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Six Diet Guidelines for Preventing Cancer
No food is guaranteed to keep cancer away, but even without conclusive evidence researchers say it makes since to follow these guidelines for avoiding major cancer. Ready for a cancer fighting diet? Try these six tips! Read More
Organic Apples Can Help You Fight Cancer
Apples have been known to be very nutritious. They have pectin, which is an important kind of fiber that helps to bind toxins in the bowel and flush them out of the body. This is why it is not new to people to hear the saying, "an apple a day keeps the doctor away." (Read More)
Omega-3 Fats Demonstrate Ability to Slow or Stop Breast Cancer Proliferation
Omega-3 fats have been repeatedly validated in the fight against cardiovascular disease, dementia and many lines of cancer. Triple-negative breast cancer is a particularly aggressive form of the disease that is typically unresponsive to many natural treatments due to its invasive manner of proliferation. (Read More)
The Truth About Tanning
Visit this link to learn more about sun safety.
Less is More in Cervical Cancer Screening
Updated guidelines for the management of women with abnormalities on cervical cancer screening have been issued by the American Society for Colposcopy and Cervical Pathology, reflecting the latest experience and evidence.  In general, longer intervals are now used for screening, with co-testing for both cytology and human papillomavirus (HPV) being recommended every 5 years for women ages 30 to 64. (Read More)
Prostate Cancer Risk Are Reduced Almost 50 Percent by Grapeseed Extract
Did you know that a little-publicized 2011 study from the journal Nutrition and Cancer showed that taking grapeseed extract could reduce men's risk of prostate cancer by 40-60 percent?  The study was conducted by researchers from the Fred Hutchinson Cancer Research Center and funded by the National Cancer Institute.  The study actually evaluated nine separate "specialty supplements," defined as supplements that are neither vitamins or minerals. (Read More)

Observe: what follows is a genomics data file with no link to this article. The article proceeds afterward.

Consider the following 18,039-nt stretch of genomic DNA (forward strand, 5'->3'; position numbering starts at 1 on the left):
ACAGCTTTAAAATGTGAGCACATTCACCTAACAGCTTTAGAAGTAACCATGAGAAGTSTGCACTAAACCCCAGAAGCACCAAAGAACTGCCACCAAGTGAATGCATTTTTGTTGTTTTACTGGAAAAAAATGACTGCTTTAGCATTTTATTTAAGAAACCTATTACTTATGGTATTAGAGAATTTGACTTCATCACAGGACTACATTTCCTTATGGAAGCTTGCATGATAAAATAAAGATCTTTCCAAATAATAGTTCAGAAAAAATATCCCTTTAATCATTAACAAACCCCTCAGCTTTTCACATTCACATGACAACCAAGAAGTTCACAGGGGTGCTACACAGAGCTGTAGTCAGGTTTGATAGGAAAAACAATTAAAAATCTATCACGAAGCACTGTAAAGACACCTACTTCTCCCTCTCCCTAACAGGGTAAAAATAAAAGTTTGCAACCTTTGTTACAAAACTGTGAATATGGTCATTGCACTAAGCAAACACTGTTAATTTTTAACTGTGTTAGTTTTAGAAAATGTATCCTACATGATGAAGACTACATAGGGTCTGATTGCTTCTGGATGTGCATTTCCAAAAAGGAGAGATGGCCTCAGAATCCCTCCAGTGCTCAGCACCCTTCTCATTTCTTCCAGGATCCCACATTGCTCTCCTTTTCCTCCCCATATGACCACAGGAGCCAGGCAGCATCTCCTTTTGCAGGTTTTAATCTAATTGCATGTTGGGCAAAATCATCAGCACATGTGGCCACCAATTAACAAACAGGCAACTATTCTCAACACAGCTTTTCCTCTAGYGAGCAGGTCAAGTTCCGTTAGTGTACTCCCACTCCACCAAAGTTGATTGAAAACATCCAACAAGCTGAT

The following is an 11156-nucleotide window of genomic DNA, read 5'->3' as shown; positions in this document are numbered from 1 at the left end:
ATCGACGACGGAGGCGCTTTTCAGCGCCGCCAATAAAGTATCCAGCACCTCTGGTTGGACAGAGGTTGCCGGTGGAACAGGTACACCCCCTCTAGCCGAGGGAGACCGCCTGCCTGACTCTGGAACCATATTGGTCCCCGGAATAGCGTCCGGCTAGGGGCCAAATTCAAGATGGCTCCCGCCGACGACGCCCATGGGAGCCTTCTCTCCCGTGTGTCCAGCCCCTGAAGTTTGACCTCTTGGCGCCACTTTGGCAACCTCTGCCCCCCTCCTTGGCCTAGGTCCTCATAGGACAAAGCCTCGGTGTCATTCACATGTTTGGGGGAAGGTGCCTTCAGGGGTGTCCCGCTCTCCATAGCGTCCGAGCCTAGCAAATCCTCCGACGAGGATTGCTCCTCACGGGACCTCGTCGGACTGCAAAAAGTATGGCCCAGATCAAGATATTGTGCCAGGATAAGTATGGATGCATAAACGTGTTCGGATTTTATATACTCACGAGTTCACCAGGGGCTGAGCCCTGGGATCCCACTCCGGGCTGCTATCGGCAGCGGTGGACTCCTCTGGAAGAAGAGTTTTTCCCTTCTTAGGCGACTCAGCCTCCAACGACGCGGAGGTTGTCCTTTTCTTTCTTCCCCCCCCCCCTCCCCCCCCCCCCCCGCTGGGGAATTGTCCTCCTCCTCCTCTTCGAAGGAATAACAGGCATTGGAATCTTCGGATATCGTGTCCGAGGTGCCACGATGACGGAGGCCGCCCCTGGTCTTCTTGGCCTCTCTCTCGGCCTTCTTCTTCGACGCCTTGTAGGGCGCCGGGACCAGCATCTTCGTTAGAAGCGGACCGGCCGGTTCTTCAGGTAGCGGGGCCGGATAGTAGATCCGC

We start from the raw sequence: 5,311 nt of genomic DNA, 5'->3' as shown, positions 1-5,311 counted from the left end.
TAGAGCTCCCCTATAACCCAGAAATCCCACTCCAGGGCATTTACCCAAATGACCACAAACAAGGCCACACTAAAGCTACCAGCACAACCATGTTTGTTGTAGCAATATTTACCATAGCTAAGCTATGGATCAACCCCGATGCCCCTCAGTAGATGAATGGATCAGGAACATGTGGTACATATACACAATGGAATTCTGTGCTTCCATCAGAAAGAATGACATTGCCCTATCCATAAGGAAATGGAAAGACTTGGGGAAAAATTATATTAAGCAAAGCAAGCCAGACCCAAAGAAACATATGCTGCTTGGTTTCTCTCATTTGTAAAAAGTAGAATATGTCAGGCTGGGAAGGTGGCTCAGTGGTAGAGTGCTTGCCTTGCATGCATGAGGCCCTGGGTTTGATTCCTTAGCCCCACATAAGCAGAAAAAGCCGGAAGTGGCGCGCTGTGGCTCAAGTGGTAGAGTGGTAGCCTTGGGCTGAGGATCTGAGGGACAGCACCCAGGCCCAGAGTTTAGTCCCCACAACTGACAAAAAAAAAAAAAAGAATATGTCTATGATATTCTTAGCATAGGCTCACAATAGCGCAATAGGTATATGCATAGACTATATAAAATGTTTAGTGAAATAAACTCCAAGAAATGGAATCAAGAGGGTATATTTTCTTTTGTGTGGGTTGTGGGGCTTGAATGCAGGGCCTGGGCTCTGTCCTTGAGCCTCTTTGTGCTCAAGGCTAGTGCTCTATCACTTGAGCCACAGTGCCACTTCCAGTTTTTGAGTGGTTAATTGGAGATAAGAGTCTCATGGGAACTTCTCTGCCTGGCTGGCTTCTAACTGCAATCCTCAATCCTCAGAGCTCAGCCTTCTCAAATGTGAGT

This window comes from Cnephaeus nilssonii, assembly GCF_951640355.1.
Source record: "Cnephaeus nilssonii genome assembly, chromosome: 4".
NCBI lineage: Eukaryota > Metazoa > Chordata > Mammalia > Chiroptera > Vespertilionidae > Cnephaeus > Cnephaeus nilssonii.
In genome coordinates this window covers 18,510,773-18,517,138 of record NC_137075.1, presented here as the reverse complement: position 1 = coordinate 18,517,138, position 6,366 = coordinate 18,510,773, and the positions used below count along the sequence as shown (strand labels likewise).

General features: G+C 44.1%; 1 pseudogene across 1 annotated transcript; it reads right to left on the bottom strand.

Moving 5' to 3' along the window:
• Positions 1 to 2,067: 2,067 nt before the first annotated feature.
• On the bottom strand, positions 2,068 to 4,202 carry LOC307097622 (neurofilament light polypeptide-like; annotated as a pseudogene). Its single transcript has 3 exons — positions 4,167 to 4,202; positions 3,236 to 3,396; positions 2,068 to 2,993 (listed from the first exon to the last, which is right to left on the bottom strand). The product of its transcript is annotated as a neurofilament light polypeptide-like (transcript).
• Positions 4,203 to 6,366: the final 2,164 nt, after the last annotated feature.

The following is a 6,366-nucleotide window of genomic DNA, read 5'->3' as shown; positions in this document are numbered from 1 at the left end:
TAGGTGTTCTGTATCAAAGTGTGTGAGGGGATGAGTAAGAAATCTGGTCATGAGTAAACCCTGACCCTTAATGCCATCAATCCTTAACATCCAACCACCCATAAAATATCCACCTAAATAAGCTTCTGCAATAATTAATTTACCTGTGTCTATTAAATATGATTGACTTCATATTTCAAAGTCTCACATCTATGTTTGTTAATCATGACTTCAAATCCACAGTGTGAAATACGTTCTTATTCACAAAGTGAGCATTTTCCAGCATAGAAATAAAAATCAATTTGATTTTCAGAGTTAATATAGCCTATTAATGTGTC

18 Million Cancer Survivors Expected by 2022
An aging population coupled with improved treatment methods mean more people will survive cancer. But at what cost?  The American Association for Cancer Research (AACR) released its second Annual Report on Cancer Survivorship, which shows that the current 13.7 million cancer survivors in the U.S. will likely swell by 31% to 18 million by the year 2022.  Some of the rise is due to the aging population; the risk of the most common cancers, including breast, prostate and lung, increases with age, and the researchers estimate that two-thirds of cancer survivors will be over the age of 65 in 2020.
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How a Healthy Heart Can Lower Risk of Cancer
Hearts and tumors may actually share more in common than we think.  Following heart healthy recommendations can also protect you from cancer, according to the latest study from the American Heart Association (AHA).  Eating a healthy diet, exercising and maintaining your weight have long been ways to fend off heart disease, but researchers at Northwestern University Feinberg School of Medicine in Chicago report in the journal Circulation that following the AHA's Life's Simple 7 steps to reduce heart disease can also cut cancer risk. (Read More)
How Too Much Sugar Leads to Cancer
High levels of sugar in the blood spark a biochemical cascade that can lead directly to cancer, according to a study conducted by researchers from the Universidad Rey Juan Carlos in Madrid and published in the journal Molecular Cell.  The research may help explain the long-known connection between poor diet and increased cancer risk.  While sugars are necessary for many bodily functions, a healthy person's blood sugar levels remain within a relatively narrow range due to the hormones glucagon and insulin.
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Why Red Beets Should Be A Part of Your Life